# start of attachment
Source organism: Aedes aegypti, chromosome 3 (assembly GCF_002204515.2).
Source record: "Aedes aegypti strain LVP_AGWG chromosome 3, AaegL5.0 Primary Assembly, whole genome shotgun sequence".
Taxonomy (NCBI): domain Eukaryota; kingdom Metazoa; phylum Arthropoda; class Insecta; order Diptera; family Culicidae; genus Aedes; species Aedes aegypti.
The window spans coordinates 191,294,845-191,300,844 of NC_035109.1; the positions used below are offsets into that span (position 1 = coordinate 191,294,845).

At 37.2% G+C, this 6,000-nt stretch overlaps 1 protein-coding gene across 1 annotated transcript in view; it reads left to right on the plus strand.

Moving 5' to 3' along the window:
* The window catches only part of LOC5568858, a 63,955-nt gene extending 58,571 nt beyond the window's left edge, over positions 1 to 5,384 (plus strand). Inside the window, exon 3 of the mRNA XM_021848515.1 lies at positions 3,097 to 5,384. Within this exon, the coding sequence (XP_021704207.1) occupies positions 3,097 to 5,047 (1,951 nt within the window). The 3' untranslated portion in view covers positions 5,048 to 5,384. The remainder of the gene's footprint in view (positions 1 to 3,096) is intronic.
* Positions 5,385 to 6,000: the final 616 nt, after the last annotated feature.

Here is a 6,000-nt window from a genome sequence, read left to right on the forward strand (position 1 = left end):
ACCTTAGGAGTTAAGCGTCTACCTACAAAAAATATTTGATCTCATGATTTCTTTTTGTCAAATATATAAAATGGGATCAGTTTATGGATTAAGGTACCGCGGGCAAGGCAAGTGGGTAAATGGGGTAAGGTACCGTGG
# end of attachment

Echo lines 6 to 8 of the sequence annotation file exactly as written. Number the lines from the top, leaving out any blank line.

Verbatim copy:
Moving 5' to 3' along the window:
* The window catches only part of LOC5568858, a 63,955-nt gene extending 58,571 nt beyond the window's left edge, over positions 1 to 5,384 (plus strand). Inside the window, exon 3 of the mRNA XM_021848515.1 lies at positions 3,097 to 5,384. Within this exon, the coding sequence (XP_021704207.1) occupies positions 3,097 to 5,047 (1,951 nt within the window). The 3' untranslated portion in view covers positions 5,048 to 5,384. The remainder of the gene's footprint in view (positions 1 to 3,096) is intronic.
* Positions 5,385 to 6,000: the final 616 nt, after the last annotated feature.